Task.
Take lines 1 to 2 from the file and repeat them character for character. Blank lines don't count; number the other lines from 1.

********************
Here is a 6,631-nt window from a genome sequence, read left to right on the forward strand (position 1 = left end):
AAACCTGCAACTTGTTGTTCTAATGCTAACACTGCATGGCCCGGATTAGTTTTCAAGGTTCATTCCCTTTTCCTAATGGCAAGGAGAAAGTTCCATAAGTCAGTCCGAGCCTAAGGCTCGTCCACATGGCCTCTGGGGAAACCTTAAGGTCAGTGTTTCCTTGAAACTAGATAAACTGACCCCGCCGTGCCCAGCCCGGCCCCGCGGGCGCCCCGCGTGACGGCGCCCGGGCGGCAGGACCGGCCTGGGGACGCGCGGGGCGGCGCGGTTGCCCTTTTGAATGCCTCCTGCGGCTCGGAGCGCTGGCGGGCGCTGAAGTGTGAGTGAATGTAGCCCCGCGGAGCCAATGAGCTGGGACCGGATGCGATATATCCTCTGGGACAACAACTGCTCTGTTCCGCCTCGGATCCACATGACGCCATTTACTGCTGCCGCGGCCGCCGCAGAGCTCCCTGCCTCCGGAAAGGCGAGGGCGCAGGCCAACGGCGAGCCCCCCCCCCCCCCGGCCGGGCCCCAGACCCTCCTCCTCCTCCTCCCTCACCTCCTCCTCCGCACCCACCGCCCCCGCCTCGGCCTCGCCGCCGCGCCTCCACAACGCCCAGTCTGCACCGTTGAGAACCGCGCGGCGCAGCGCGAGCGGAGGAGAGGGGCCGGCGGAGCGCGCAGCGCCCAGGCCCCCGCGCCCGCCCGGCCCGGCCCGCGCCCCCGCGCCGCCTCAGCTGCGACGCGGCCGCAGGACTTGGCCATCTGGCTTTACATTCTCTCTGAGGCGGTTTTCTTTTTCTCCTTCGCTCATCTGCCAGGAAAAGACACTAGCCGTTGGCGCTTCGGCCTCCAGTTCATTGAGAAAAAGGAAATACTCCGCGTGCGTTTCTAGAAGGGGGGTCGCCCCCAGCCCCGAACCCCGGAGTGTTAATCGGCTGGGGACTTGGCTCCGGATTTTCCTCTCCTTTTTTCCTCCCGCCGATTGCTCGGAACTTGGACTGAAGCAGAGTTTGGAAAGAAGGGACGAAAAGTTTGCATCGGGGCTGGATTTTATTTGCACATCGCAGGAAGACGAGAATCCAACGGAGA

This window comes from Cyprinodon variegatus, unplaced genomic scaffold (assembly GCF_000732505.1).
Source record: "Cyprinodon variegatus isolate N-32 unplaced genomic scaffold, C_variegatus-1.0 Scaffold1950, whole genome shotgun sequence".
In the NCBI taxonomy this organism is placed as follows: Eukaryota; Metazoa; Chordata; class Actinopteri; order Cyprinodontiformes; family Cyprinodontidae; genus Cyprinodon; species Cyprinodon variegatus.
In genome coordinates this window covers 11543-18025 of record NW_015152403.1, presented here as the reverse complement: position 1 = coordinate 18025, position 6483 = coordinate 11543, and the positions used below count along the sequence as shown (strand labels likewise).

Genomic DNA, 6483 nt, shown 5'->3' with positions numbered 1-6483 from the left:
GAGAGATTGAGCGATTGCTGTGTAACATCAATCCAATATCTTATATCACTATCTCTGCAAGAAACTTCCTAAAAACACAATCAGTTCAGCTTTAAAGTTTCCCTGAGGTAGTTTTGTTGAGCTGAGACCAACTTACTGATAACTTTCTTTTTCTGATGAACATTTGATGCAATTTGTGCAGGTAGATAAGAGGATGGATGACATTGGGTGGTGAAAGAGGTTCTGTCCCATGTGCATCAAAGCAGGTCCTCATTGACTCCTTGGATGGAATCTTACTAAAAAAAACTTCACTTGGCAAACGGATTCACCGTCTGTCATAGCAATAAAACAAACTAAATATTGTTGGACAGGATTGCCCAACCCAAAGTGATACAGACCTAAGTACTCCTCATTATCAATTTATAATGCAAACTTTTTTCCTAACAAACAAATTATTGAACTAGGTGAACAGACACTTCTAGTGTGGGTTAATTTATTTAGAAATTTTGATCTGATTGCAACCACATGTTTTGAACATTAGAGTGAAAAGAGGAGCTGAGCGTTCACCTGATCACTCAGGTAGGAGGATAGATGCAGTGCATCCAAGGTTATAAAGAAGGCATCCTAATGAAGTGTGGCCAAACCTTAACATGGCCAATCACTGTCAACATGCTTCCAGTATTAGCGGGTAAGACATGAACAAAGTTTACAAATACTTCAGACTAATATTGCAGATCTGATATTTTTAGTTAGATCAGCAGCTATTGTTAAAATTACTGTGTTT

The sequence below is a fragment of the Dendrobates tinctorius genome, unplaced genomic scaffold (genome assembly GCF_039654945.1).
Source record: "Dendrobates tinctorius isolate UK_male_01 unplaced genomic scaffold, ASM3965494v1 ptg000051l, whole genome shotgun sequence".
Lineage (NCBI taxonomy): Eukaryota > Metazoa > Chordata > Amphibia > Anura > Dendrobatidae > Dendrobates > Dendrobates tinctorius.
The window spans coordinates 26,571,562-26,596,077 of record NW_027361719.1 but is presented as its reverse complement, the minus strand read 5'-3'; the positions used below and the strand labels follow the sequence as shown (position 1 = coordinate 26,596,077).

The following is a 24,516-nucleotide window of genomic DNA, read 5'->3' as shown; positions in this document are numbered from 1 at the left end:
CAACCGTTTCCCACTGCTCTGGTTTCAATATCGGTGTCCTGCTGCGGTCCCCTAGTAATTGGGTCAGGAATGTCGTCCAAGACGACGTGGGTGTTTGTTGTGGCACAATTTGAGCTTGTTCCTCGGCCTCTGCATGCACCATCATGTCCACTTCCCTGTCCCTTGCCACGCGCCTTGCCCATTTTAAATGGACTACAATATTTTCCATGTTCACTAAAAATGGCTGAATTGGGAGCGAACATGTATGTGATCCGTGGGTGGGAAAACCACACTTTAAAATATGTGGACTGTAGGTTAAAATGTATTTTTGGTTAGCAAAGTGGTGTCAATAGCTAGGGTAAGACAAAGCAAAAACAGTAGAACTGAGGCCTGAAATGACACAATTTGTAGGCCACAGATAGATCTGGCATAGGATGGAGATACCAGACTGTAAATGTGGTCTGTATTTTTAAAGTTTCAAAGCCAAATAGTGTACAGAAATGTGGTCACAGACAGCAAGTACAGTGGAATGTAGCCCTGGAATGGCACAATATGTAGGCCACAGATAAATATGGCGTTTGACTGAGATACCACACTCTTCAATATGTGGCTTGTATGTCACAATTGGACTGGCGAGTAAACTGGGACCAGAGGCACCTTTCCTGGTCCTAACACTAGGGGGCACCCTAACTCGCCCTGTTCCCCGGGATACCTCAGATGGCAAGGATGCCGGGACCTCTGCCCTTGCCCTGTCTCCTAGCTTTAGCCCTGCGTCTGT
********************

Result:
Here is a 6,631-nt window from a genome sequence, read left to right on the forward strand (position 1 = left end):
AAACCTGCAACTTGTTGTTCTAATGCTAACACTGCATGGCCCGGATTAGTTTTCAAGGTTCATTCCCTTTTCCTAATGGCAAGGAGAAAGTTCCATAAGTCAGTCCGAGCCTAAGGCTCGTCCACATGGCCTCTGGGGAAACCTTAAGGTCAGTGTTTCCTTGAAACTAGATAAACTGACCCCGCCGTGCCCAGCCCGGCCCCGCGGGCGCCCCGCGTGACGGCGCCCGGGCGGCAGGACCGGCCTGGGGACGCGCGGGGCGGCGCGGTTGCCCTTTTGAATGCCTCCTGCGGCTCGGAGCGCTGGCGGGCGCTGAAGTGTGAGTGAATGTAGCCCCGCGGAGCCAATGAGCTGGGACCGGATGCGATATATCCTCTGGGACAACAACTGCTCTGTTCCGCCTCGGATCCACATGACGCCATTTACTGCTGCCGCGGCCGCCGCAGAGCTCCCTGCCTCCGGAAAGGCGAGGGCGCAGGCCAACGGCGAGCCCCCCCCCCCCCCGGCCGGGCCCCAGACCCTCCTCCTCCTCCTCCCTCACCTCCTCCTCCGCACCCACCGCCCCCGCCTCGGCCTCGCCGCCGCGCCTCCACAACGCCCAGTCTGCACCGTTGAGAACCGCGCGGCGCAGCGCGAGCGGAGGAGAGGGGCCGGCGGAGCGCGCAGCGCCCAGGCCCCCGCGCCCGCCCGGCCCGGCCCGCGCCCCCGCGCCGCCTCAGCTGCGACGCGGCCGCAGGACTTGGCCATCTGGCTTTACATTCTCTCTGAGGCGGTTTTCTTTTTCTCCTTCGCTCATCTGCCAGGAAAAGACACTAGCCGTTGGCGCTTCGGCCTCCAGTTCATTGAGAAAAAGGAAATACTCCGCGTGCGTTTCTAGAAGGGGGGTCGCCCCCAGCCCCGAACCCCGGAGTGTTAATCGGCTGGGGACTTGGCTCCGGATTTTCCTCTCCTTTTTTCCTCCCGCCGATTGCTCGGAACTTGGACTGAAGCAGAGTTTGGAAAGAAGGGACGAAAAGTTTGCATCGGGGCTGGATTTTATTTGCACATCGCAGGAAGACGAGAATCCAACGGAGA